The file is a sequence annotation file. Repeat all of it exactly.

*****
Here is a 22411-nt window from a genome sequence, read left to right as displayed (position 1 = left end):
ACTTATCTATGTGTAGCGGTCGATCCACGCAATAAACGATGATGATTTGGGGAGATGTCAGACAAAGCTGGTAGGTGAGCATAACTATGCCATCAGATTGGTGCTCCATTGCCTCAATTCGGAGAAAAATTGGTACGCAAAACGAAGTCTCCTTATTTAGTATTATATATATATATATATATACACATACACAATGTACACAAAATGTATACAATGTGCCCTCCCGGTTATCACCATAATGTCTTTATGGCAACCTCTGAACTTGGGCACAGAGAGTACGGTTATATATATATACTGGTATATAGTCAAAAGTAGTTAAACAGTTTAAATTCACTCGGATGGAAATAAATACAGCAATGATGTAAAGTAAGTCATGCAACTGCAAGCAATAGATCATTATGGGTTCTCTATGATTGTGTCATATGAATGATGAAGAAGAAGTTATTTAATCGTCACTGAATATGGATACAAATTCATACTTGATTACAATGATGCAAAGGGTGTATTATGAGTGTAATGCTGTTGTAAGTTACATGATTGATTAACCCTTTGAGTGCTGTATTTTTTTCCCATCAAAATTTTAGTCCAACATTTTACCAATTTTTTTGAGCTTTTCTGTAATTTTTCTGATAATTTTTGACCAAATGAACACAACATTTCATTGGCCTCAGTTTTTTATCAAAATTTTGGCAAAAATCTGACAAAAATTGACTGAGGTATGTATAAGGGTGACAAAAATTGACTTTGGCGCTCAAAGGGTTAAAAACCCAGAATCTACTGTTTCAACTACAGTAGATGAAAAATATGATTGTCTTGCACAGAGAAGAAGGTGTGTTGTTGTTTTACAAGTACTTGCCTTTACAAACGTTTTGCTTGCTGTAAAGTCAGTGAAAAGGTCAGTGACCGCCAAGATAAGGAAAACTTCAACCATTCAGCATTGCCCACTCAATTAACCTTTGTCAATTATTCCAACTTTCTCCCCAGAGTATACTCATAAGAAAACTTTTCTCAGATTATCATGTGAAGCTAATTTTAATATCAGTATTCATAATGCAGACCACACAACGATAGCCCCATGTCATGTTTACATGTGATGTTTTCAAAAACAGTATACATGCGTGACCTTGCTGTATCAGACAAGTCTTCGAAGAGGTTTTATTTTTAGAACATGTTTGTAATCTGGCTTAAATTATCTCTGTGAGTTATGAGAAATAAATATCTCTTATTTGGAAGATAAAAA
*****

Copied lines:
Here is a 22411-nt window from a genome sequence, read left to right as displayed (position 1 = left end):
ACTTATCTATGTGTAGCGGTCGATCCACGCAATAAACGATGATGATTTGGGGAGATGTCAGACAAAGCTGGTAGGTGAGCATAACTATGCCATCAGATTGGTGCTCCATTGCCTCAATTCGGAGAAAAATTGGTACGCAAAACGAAGTCTCCTTATTTAGTATTATATATATATATATATATACACATACACAATGTACACAAAATGTATACAATGTGCCCTCCCGGTTATCACCATAATGTCTTTATGGCAACCTCTGAACTTGGGCACAGAGAGTACGGTTATATATATATACTGGTATATAGTCAAAAGTAGTTAAACAGTTTAAATTCACTCGGATGGAAATAAATACAGCAATGATGTAAAGTAAGTCATGCAACTGCAAGCAATAGATCATTATGGGTTCTCTATGATTGTGTCATATGAATGATGAAGAAGAAGTTATTTAATCGTCACTGAATATGGATACAAATTCATACTTGATTACAATGATGCAAAGGGTGTATTATGAGTGTAATGCTGTTGTAAGTTACATGATTGATTAACCCTTTGAGTGCTGTATTTTTTTCCCATCAAAATTTTAGTCCAACATTTTACCAATTTTTTTGAGCTTTTCTGTAATTTTTCTGATAATTTTTGACCAAATGAACACAACATTTCATTGGCCTCAGTTTTTTATCAAAATTTTGGCAAAAATCTGACAAAAATTGACTGAGGTATGTATAAGGGTGACAAAAATTGACTTTGGCGCTCAAAGGGTTAAAAACCCAGAATCTACTGTTTCAACTACAGTAGATGAAAAATATGATTGTCTTGCACAGAGAAGAAGGTGTGTTGTTGTTTTACAAGTACTTGCCTTTACAAACGTTTTGCTTGCTGTAAAGTCAGTGAAAAGGTCAGTGACCGCCAAGATAAGGAAAACTTCAACCATTCAGCATTGCCCACTCAATTAACCTTTGTCAATTATTCCAACTTTCTCCCCAGAGTATACTCATAAGAAAACTTTTCTCAGATTATCATGTGAAGCTAATTTTAATATCAGTATTCATAATGCAGACCACACAACGATAGCCCCATGTCATGTTTACATGTGATGTTTTCAAAAACAGTATACATGCGTGACCTTGCTGTATCAGACAAGTCTTCGAAGAGGTTTTATTTTTAGAACATGTTTGTAATCTGGCTTAAATTATCTCTGTGAGTTATGAGAAATAAATATCTCTTATTTGGAAGATAAAAA